WEST, Texas -- Even five years after a massive fertilizer plant explosion killed 15 people and caused close to $200 million in damage, the fact it happened at all remains a struggle for many in close-knit West to understand.

Misty Lambert is one of them.

"I was sitting at home eating dinner, and literally your whole world blows up in your face. Just comes right at you," said Lambert.

The young mother was with her children in an apartment complex just about 100 yards away from the fertilizer plant.

When it caught fire just before 7:30 p.m., she got her kids out their second-floor unit, but then took one last look through a window.

"That was it. It split and came at us. It was like a wave of fire," said Lambert.

Misty suffered extensive burns and facial wounds when shards of glass tore through her entire body. Doctors used more than 1,000 stitches and staples during her initial treatment.

"I was in surgery for almost 22 hours. They had four plastic surgeons working on me," she said.

Like many of those injured that April 17 night, she still relives the terror. But she's determinedly pushing forward all of this time later.

"If you keep going back and looking at yourself as a victim, instead of a survivor, you're never going to be able to pick yourself up and move forward," said Lambert.

The larger community of roughly 2,800 is trying to look toward the future, even as the impact of that night lingers.

"Fifteen people died. It could've been 50 real easy and real quick," Mayor Pro Tem Steve Vanek said during a recent interview.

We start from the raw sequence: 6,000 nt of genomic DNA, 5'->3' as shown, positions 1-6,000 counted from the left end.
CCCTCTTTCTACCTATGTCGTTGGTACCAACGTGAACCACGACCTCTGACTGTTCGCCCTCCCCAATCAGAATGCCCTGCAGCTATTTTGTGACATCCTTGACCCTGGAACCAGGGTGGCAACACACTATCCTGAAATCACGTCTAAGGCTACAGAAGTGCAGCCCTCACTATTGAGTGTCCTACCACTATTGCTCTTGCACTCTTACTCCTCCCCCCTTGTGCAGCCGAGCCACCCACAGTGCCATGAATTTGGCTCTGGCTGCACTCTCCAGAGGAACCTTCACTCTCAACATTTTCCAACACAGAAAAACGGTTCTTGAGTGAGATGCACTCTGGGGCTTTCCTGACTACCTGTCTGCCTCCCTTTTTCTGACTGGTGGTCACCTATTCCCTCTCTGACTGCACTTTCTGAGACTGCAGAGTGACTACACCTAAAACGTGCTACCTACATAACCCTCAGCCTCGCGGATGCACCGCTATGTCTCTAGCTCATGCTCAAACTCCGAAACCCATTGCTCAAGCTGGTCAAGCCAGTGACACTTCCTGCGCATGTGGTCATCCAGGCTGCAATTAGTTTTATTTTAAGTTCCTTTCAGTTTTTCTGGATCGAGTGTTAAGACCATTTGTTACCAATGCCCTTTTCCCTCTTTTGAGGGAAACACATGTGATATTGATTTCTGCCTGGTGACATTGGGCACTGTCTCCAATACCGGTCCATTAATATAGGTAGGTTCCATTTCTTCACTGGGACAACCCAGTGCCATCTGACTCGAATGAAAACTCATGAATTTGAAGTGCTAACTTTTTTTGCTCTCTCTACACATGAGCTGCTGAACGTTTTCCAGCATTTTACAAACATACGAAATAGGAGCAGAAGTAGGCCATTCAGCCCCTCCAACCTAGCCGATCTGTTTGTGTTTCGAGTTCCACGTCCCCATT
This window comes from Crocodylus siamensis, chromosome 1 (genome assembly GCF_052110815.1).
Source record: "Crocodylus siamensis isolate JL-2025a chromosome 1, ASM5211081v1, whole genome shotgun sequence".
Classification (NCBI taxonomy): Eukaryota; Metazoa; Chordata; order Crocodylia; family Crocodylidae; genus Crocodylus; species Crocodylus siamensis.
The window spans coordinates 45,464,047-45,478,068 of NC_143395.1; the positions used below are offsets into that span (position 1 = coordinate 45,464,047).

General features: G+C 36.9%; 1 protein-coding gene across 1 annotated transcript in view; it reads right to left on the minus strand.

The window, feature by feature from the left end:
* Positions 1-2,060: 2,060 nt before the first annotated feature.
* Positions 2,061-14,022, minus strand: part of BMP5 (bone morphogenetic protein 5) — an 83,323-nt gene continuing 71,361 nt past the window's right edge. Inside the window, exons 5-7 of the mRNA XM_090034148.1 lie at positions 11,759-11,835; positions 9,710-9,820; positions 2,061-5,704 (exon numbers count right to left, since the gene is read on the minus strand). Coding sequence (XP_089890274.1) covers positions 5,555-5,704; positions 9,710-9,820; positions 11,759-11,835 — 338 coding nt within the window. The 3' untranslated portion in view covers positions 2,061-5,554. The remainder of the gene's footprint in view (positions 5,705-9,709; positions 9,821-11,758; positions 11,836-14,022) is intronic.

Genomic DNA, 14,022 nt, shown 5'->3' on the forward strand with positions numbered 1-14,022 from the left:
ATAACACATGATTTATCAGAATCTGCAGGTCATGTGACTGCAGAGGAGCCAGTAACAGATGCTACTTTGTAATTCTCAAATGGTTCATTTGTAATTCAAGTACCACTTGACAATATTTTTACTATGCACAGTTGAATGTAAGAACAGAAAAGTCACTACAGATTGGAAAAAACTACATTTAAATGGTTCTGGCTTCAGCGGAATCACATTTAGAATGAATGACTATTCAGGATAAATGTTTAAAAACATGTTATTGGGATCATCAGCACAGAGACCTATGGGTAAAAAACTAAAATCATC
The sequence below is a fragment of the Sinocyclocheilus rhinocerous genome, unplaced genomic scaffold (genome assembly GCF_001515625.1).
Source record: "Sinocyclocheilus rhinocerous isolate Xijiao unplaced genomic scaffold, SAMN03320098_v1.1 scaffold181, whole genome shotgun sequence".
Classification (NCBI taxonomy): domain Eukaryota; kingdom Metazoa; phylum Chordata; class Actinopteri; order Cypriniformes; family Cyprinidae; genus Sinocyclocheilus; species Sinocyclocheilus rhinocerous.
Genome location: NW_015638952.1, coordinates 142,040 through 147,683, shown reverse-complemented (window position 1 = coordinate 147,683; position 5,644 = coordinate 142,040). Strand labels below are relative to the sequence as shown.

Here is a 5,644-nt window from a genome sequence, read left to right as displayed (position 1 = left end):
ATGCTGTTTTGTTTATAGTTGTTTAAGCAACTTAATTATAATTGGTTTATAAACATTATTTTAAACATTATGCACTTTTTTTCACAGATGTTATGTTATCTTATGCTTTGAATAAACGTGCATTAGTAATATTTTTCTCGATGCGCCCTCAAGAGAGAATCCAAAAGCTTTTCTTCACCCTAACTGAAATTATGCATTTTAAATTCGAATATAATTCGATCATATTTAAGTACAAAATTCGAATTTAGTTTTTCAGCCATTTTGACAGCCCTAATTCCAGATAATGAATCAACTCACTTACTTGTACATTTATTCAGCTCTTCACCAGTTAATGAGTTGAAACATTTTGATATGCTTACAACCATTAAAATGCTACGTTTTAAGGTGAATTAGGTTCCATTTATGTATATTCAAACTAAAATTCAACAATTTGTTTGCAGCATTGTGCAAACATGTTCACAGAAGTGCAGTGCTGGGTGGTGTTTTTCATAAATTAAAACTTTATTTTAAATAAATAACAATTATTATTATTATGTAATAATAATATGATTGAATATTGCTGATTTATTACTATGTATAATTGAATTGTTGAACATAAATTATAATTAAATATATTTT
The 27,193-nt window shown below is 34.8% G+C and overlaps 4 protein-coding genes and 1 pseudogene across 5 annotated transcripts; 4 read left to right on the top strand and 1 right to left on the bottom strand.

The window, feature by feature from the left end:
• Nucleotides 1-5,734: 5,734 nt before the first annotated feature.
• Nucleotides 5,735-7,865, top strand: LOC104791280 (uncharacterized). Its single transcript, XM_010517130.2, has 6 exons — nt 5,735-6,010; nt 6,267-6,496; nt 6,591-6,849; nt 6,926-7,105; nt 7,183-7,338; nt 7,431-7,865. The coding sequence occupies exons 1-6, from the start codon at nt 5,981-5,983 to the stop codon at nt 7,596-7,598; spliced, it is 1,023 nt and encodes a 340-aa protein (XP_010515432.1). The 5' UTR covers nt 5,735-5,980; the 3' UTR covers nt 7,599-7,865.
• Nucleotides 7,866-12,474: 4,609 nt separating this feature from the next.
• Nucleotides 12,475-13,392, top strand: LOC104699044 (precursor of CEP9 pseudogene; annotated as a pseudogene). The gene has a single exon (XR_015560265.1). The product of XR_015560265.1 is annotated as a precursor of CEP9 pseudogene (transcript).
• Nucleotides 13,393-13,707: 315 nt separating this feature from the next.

Vanek was a volunteer firefighter back in 2013.

Twelve of the 15 who died responding to the 7:29 p.m. initial call were first responders and volunteer firefighters.

"They were family. That's just not a term to me. They were family," said Vanek.

But under the leadership of Vanek, Mayor Tommy Muska, and others, the town has quietly and effectively rebuilt itself.

There is a new middle and high school.

A new nursing home is also open. It's not far from the site of the old one where those infamous images were captured of people rescuing senior citizens in those first minutes after the blast.

"We had to redo sewer and water and roads," said Vanek. "It has taken time."

Roughly 150 homes were badly damaged or destroyed, most in the hardest-hit "Zone 3" area.

Among those forced to knock down and start over was Joe Pustejovsky. He heads up the committee that oversees the town's Fallen Hero memorial, which is nearing completion.

"It hasn't been easy for the past five years. There's a process you try to go through physically, emotionally and spiritually," said Pustejovsky.

Of the 15 concrete slabs that will soon be adorned with individual busts to honor each person that lost their lives, one will be for Joe's son, Joey Jr.

He was a volunteer West firefighter that rushed to the scene shortly before the explosion.

"In my son's case, it's badge 3407," he said.

There's also a fountain that will feature an eternal flame.

And a bench at the site features an engraving that is supposed to represent the increasingly frantic heartbeat of the 12 first responders that arrived on site.

It starts at 7:29 p.m. and suddenly flat lines when their lived ended at 7:51 p.m.

The ATF continues to offer a $50,000 reward for information related to the initial fire. They revealed in 2016 that investigators have determined it was a "criminal act" because the first was intentionally set.

No arrests have ever been made.